THE Government will have to step in to relax ancient laws protecting Harrogate’s historic Stray to allow the Tour de France to be staged in the spa town.
Council officials in Harrogate announced yesterday that they have approached Local Government Secretary Eric Pickles to ensure the parkland can be used to accommodate audiences as well as trucks and equipment that will be needed to bring the largest annual sporting event to the region.
Harrogate Borough Council has applied for the temporary relaxation of parts of the 18th century Stray Act for a two-week period next summer for areas of the parkland, which is owned by the Queen as part of the Duchy of Lancaster estate.
The council’s chief solicitor, Jennifer Norton, said: “We have already spoken to the Duchy to seek their thoughts and they are supportive of our approach. The Act imposes a number of restrictions as to what activities can take place on The Stray. New rules under the recent Localism legislation, give us the opportunity to ask for this relaxation.”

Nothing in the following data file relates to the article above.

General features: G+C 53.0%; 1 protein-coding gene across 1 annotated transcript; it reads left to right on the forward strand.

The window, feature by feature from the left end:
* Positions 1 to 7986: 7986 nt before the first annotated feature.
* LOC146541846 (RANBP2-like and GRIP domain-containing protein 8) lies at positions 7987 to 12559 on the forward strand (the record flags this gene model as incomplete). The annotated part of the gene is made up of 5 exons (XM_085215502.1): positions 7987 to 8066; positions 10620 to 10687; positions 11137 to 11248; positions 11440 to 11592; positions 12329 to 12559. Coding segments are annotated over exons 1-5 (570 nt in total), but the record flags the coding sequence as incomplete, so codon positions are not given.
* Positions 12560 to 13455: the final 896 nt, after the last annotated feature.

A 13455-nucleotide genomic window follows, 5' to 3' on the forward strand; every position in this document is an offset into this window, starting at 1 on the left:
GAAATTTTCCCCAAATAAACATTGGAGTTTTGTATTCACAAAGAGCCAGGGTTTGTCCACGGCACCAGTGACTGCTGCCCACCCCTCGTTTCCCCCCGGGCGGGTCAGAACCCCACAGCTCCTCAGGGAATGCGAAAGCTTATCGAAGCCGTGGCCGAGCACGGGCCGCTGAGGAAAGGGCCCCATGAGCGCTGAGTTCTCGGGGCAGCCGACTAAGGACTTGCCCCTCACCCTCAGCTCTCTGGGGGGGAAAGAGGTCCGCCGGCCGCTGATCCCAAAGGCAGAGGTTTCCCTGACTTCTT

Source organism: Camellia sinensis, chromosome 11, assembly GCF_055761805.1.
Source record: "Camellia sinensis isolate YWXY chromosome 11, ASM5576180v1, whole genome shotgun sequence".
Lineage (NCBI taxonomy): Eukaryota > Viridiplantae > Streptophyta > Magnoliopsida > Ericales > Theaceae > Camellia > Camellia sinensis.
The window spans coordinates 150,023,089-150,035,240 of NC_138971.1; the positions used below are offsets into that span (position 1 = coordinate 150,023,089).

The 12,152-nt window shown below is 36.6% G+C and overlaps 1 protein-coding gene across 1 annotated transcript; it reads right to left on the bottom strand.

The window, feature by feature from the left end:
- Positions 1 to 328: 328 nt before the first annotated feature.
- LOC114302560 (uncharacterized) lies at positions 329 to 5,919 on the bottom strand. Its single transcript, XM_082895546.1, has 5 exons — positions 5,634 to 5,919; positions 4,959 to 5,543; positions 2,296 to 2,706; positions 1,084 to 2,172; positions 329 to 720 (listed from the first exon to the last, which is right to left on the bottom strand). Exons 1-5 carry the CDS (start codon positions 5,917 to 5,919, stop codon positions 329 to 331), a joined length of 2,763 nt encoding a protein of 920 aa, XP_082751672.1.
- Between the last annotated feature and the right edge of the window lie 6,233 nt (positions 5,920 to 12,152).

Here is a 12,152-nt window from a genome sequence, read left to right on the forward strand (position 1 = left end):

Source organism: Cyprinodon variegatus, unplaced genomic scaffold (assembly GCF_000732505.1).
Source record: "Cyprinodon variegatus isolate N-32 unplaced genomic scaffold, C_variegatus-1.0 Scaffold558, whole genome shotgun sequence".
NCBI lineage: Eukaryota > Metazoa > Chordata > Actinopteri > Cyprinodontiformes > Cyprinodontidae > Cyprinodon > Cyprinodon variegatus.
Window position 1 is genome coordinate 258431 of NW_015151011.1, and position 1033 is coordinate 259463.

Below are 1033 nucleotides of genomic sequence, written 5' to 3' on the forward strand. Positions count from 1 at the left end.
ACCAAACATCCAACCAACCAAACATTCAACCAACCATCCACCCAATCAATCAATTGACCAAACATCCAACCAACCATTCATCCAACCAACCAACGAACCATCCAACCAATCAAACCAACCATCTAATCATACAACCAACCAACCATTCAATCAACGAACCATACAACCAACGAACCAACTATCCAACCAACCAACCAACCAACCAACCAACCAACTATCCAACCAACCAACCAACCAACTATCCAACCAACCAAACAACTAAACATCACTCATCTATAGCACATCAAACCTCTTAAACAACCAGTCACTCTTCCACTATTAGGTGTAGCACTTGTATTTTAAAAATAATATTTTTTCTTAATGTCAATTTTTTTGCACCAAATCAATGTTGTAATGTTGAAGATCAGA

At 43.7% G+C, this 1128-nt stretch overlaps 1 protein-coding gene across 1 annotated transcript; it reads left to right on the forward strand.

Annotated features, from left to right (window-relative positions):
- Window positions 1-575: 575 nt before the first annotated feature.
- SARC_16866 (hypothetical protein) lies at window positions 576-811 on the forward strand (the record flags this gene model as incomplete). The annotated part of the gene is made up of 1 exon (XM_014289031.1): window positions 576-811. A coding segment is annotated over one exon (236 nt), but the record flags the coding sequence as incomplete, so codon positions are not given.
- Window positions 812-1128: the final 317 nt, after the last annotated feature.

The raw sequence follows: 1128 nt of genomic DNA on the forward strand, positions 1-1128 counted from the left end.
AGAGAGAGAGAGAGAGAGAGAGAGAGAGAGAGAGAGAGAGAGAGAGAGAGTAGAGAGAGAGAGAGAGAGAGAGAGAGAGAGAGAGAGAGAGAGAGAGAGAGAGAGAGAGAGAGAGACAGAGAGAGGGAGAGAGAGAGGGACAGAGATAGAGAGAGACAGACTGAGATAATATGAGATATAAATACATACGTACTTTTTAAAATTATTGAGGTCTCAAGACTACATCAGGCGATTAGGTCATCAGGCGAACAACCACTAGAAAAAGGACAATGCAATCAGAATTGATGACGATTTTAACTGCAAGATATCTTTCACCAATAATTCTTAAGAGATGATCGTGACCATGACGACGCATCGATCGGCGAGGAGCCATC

The relaxation of the legislation will allow The Stray to be used to park the Tour’s support vehicles as well as setting up areas for spectators. A giant screen is also due to be erected, and The Stray will also be used for a podium to present the winners of the stage. The council has stressed it is working with organisations such as the Stray Defence Association, and the land will be fully reinstated after the Tour has taken place.
The Grand Départ’s route will set off from Leeds to Harrogate on July 5 next year before starting in York and finishing in Sheffield the following day.
The Stray was created in 1778 by an Act of Parliament, which fixed its size at 200 acres, requiring any land lost due to road-building and other development to be replaced elsewhere. A public consultation on the relaxation of the law is being staged with responses needed ahead of a January 7 deadline.